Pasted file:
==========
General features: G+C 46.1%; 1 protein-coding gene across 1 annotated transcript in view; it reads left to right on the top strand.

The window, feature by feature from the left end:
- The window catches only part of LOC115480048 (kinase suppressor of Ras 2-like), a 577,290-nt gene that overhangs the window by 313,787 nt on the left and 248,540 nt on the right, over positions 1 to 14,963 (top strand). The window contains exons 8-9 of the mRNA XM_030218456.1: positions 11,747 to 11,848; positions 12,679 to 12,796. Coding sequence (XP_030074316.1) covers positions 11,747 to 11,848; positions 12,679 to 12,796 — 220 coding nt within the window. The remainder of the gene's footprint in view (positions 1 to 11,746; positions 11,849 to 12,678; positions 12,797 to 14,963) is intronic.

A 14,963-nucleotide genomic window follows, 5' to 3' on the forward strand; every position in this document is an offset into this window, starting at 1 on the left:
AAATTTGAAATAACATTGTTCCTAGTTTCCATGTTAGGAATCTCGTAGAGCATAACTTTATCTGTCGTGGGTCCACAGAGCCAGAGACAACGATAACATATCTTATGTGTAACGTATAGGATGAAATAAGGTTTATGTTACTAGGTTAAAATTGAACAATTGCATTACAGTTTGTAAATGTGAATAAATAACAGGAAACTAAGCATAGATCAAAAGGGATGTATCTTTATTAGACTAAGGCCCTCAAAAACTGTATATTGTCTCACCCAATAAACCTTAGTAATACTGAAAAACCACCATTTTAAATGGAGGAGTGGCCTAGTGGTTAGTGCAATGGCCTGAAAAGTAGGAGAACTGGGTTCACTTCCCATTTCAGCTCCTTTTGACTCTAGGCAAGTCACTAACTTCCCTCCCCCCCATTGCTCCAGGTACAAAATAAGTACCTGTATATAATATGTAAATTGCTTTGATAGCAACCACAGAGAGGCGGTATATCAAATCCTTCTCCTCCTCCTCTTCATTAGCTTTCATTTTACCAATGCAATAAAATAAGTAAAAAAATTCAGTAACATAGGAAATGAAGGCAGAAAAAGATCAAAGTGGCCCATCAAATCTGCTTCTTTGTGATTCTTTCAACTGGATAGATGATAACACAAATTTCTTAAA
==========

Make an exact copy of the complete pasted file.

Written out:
General features: G+C 46.1%; 1 protein-coding gene across 1 annotated transcript in view; it reads left to right on the top strand.

The window, feature by feature from the left end:
- The window catches only part of LOC115480048 (kinase suppressor of Ras 2-like), a 577,290-nt gene that overhangs the window by 313,787 nt on the left and 248,540 nt on the right, over positions 1 to 14,963 (top strand). The window contains exons 8-9 of the mRNA XM_030218456.1: positions 11,747 to 11,848; positions 12,679 to 12,796. Coding sequence (XP_030074316.1) covers positions 11,747 to 11,848; positions 12,679 to 12,796 — 220 coding nt within the window. The remainder of the gene's footprint in view (positions 1 to 11,746; positions 11,849 to 12,678; positions 12,797 to 14,963) is intronic.

A 14,963-nucleotide genomic window follows, 5' to 3' on the forward strand; every position in this document is an offset into this window, starting at 1 on the left:
AAATTTGAAATAACATTGTTCCTAGTTTCCATGTTAGGAATCTCGTAGAGCATAACTTTATCTGTCGTGGGTCCACAGAGCCAGAGACAACGATAACATATCTTATGTGTAACGTATAGGATGAAATAAGGTTTATGTTACTAGGTTAAAATTGAACAATTGCATTACAGTTTGTAAATGTGAATAAATAACAGGAAACTAAGCATAGATCAAAAGGGATGTATCTTTATTAGACTAAGGCCCTCAAAAACTGTATATTGTCTCACCCAATAAACCTTAGTAATACTGAAAAACCACCATTTTAAATGGAGGAGTGGCCTAGTGGTTAGTGCAATGGCCTGAAAAGTAGGAGAACTGGGTTCACTTCCCATTTCAGCTCCTTTTGACTCTAGGCAAGTCACTAACTTCCCTCCCCCCCATTGCTCCAGGTACAAAATAAGTACCTGTATATAATATGTAAATTGCTTTGATAGCAACCACAGAGAGGCGGTATATCAAATCCTTCTCCTCCTCCTCTTCATTAGCTTTCATTTTACCAATGCAATAAAATAAGTAAAAAAATTCAGTAACATAGGAAATGAAGGCAGAAAAAGATCAAAGTGGCCCATCAAATCTGCTTCTTTGTGATTCTTTCAACTGGATAGATGATAACACAAATTTCTTAAA